One of the most stunning moments in our history was kerias yam suf, the splitting of the sea.  With the Egyptian army in high pursuit and the deep and raging waters ahead, it appeared as if our liberation would be short-lived and our moments of joy and elation would be transformed into tragedy and misfortune.  And then suddenly the tide turned (literally) in our favor.  The sea opened and embraced our people, while simultaneously crushing and defeating our relentless enemies.  As we know, this spectacular moment was received by a grateful people, who responded with a united and publicized outpouring of song and praise.  The shiras hayam has been memorialized and preserved in our hearts, as we recite these words each and every day.

A closer look at the Torah text, reveals a message which is incredibly profound.  In the Torah scroll, the shira is written ariach al gabay l’veina; every line is occupied with text, as well as empty spaces.

shira 2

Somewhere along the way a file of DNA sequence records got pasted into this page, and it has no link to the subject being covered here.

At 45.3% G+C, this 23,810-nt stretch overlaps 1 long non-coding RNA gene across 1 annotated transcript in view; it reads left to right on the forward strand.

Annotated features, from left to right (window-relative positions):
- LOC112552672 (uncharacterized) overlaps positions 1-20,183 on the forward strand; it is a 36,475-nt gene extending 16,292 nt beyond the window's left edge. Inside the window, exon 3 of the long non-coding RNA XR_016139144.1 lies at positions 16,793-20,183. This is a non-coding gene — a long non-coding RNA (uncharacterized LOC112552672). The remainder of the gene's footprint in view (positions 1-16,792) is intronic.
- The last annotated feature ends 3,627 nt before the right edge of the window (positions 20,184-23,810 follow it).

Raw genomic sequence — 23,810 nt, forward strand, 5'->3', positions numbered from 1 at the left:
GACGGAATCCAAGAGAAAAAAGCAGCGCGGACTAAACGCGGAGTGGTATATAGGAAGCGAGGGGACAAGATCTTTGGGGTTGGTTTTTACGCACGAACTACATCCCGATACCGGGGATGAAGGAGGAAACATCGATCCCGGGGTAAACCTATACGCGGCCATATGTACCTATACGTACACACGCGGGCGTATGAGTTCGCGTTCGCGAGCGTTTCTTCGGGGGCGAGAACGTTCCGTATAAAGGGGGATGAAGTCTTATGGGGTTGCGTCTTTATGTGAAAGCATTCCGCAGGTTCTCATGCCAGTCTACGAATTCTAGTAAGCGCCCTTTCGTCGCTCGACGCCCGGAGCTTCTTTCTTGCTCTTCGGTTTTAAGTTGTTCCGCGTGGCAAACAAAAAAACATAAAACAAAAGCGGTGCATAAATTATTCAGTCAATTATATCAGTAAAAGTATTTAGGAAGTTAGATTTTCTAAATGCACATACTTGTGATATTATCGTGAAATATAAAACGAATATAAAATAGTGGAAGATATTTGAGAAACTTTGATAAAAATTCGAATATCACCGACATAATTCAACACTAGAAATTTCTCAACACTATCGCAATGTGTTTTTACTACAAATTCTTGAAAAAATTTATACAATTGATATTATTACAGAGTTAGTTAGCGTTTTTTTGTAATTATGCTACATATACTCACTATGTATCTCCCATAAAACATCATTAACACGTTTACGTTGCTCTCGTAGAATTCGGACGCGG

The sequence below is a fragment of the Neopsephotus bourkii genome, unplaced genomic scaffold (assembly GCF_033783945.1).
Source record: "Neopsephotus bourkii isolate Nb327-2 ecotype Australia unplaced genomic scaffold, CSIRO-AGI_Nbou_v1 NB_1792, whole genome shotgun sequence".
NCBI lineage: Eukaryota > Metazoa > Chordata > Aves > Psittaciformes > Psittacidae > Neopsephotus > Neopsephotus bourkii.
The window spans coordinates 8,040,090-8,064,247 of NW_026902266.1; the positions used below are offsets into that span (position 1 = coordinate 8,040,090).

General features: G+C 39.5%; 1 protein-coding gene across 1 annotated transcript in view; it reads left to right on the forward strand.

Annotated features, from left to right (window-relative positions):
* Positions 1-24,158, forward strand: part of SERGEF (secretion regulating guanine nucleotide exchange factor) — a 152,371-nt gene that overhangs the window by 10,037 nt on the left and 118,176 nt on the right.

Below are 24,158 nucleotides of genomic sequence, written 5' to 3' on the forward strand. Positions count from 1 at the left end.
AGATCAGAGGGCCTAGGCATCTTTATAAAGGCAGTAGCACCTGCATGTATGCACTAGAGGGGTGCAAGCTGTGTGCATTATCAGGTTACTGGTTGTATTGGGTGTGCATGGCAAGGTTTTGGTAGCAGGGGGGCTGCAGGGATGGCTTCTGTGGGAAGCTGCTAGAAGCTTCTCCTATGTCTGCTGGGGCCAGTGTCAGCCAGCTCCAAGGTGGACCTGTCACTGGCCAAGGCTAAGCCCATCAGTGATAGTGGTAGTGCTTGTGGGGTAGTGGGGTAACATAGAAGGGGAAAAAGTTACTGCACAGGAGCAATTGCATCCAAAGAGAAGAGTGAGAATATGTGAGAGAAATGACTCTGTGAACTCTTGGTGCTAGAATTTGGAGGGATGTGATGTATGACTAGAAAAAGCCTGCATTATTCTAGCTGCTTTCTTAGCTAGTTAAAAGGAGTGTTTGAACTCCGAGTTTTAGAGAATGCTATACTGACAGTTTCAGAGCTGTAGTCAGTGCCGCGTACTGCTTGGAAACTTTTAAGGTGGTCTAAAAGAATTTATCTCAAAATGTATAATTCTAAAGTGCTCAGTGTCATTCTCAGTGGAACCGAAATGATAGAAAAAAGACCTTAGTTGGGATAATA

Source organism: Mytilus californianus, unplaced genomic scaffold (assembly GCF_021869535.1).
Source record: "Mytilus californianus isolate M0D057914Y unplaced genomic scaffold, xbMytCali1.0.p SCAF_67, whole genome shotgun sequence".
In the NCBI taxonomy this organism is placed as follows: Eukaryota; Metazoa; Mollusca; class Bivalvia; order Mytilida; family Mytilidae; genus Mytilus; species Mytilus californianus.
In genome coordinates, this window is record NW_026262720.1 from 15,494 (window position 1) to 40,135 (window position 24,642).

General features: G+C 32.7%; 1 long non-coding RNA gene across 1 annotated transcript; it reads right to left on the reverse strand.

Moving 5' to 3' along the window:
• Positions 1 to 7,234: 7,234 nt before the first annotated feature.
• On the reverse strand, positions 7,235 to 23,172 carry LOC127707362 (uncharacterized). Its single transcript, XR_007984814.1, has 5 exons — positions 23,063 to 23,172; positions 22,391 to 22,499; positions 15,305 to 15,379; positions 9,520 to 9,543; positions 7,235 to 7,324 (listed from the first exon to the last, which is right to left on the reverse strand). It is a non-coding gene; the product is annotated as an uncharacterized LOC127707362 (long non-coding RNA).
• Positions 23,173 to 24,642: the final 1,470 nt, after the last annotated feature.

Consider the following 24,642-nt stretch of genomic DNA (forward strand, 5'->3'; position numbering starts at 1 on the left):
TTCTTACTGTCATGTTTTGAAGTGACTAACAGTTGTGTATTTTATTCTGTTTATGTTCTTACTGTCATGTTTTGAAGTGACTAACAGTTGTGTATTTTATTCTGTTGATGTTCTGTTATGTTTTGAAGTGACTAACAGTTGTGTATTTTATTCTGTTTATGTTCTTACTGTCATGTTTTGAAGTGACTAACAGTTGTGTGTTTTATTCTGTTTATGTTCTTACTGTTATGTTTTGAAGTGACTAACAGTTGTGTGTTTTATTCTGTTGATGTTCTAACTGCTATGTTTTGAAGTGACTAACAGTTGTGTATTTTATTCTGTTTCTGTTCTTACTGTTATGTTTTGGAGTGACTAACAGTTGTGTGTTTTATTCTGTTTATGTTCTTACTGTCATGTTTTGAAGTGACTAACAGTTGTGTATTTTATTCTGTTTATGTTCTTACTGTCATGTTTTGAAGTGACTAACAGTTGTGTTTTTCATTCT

This remarkable textual anomaly conveys a message which is essential for our generation.  When inspired by an awesome moment, we express ourselves with words of song and thoughts and praise.  We employ all of our intellectual and emotional resources in an effort to mine the reservoirs of human vocabulary. We commit ourselves to this task because we hope, at least to some degree, to capture transcendence and then, on occasion, we boldly attempt to preserve it in ink.  But this is only half the challenge.  When experiencing an awesome and transcendent moment, we must recognize that there is another dimension, which can only be captured and preserved through pauses, breaks and, at times, through silence.  These empty spaces do not express disruptions in thoughts or emotion.  These pauses are not meant to convey confusion nor a lack of awareness.  To the contrary, it is precisely when we peer deep into the spaces that lie in between the words, that we can achieve an enhanced level of perception and insight.